A Man Called Destruction examines Chilton’s life and work
By August March
A Man Called Destruction, published on March 24, presents the reader with an unflinching portrait of the artist as a wrestler-with-demons working toward redemption. Chilton is best remembered as a gifted creator who fought to recover from the trauma of young fame by navigating a stormy sea.
In this account by biographer Holly George-Warren, Chilton drifted, plumbed dark depths and eventually arose to a surface permeated with adulation for his work and influence. His sudden death in 2010 transformed him into the stuff of legend.
George-Warren’s book isn't so much rocanrol hagiography as it is cultural biography, as its author views her subject as quintessentially American. A fair amount of pages in this narrative are devoted to establishing a baseline, including numerous anecdotes about formative childhood and adolescent experiences, the ascendant quality of post-war life for white American veterans and their progeny and the profound effect such stuff had on Chilton’s musical trajectory.
George-Warren’s book isn't so much rocanrol hagiography as it is cultural biography, as its author views her subject as quintessentially American.
Of course, none of those cultural accoutrements can be invoked without ironically suggesting them—as the text does—as reasons for Chilton’s disdain of fame and fortune; his ultimate rejection of accomplishment can be seen as a result of dissatisfaction with the ease of bourgeois life. The son of creative and accomplished parents, Chilton spent a good portion of his life retreating from the bright lights and sharp shadows generated by both his predecessors and himself.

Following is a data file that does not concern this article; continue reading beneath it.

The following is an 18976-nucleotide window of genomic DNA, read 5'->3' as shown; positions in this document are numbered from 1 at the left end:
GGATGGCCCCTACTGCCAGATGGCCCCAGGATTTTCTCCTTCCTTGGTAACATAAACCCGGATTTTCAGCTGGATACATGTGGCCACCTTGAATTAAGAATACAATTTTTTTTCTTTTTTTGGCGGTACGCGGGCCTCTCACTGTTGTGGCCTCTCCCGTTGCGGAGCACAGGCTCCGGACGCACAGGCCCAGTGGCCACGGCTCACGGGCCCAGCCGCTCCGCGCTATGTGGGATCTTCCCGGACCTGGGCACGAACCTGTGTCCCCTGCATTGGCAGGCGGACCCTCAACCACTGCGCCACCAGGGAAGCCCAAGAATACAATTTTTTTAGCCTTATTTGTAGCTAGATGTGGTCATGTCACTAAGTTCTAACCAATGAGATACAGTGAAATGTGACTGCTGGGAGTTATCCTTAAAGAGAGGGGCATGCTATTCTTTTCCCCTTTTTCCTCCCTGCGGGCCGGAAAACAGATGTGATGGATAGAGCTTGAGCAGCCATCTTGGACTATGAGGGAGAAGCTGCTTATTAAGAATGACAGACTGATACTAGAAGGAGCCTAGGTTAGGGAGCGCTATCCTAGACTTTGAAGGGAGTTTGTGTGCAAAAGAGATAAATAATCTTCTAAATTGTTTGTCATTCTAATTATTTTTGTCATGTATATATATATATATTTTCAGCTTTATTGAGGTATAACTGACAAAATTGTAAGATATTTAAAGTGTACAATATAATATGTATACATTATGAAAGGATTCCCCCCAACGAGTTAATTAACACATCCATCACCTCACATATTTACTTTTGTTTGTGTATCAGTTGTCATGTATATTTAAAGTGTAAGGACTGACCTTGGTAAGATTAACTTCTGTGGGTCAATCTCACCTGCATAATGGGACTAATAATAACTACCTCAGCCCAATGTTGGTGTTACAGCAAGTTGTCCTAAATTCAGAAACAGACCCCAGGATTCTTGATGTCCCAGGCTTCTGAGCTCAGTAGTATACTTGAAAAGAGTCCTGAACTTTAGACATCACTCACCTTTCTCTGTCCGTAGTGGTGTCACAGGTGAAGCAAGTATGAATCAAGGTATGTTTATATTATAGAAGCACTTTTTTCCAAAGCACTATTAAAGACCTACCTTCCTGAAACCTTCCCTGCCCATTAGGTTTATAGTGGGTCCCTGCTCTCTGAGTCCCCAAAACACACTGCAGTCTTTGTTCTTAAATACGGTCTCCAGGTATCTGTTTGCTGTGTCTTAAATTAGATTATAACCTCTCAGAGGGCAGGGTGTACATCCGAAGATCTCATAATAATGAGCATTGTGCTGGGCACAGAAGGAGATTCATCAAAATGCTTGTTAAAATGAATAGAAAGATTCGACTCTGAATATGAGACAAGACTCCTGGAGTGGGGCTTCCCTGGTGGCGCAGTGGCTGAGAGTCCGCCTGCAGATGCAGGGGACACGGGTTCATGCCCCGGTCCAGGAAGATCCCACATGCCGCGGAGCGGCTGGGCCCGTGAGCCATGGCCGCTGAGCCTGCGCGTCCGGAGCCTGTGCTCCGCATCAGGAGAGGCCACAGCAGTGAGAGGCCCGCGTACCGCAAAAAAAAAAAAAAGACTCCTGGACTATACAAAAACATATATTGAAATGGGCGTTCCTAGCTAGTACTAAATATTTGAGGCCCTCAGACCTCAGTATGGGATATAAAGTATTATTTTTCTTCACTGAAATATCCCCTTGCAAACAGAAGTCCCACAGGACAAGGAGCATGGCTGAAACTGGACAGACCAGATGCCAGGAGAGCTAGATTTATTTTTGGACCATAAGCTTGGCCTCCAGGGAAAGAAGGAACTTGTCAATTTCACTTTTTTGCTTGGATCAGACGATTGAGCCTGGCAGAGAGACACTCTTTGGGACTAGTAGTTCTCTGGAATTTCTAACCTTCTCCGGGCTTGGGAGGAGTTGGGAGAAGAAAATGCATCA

By the time Chilton recorded “The Letter” in 1967, he was already a veteran of the Memphis rock and roll scene. Having played in one of the area’s most popular garage bands, The Devilles, the 16-year-old rocker moved up the ladder with his gritty voice and an instrumental style that years later caused Tom Waits to reference Chilton as the “Thelonious Monk of rhythm guitar.”
Despite raves from folks like Lester Bangs and a growing fan base, Chilton decided to leave The Box Tops in 1970. After some tentative work done in New York City, he eventually returned to Memphis where he began working with Chris Bell. The result was Big Star.
The story of Big Star is a tale of definition. As Bell and Chilton worked together, they fashioned an intricate object called power-pop. The kids went wild, but innovation didn’t equal commercial success. George-Warren reports the reaction to Big Star’s third record was less than stellar; A&R icon Jerry Wexler reportedly told a band member, “Baby, listening to this record made me very uncomfortable.”
Chilton despaired over this, and he began to see his work with Big Star as a failure. Always a partier, the musician embraced a serious drug and alcohol problem as a result of his perfectionist nature. Chilton’s love-hate relationship with fame and the ongoing high expectations and critiques of his music continued to take their toll post-Big Star.
Bell's untimely death in 1978 served as an opportunity for Chilton to take stock; he began work on reinventing himself as a musician whose legacy would be defined by an unwillingness to compromise, a tendency toward heartfelt expression, the ability to nail wondrous hooks and killer chops.
While he spent some of that time in self-exile—often working menial jobs and living in obscurity—Chilton’s music is now seen as a central and guiding voice in the history of American rock and roll, an accomplishment George-Warren’s biography makes almost as clear as listening to Chilton play and sing does.
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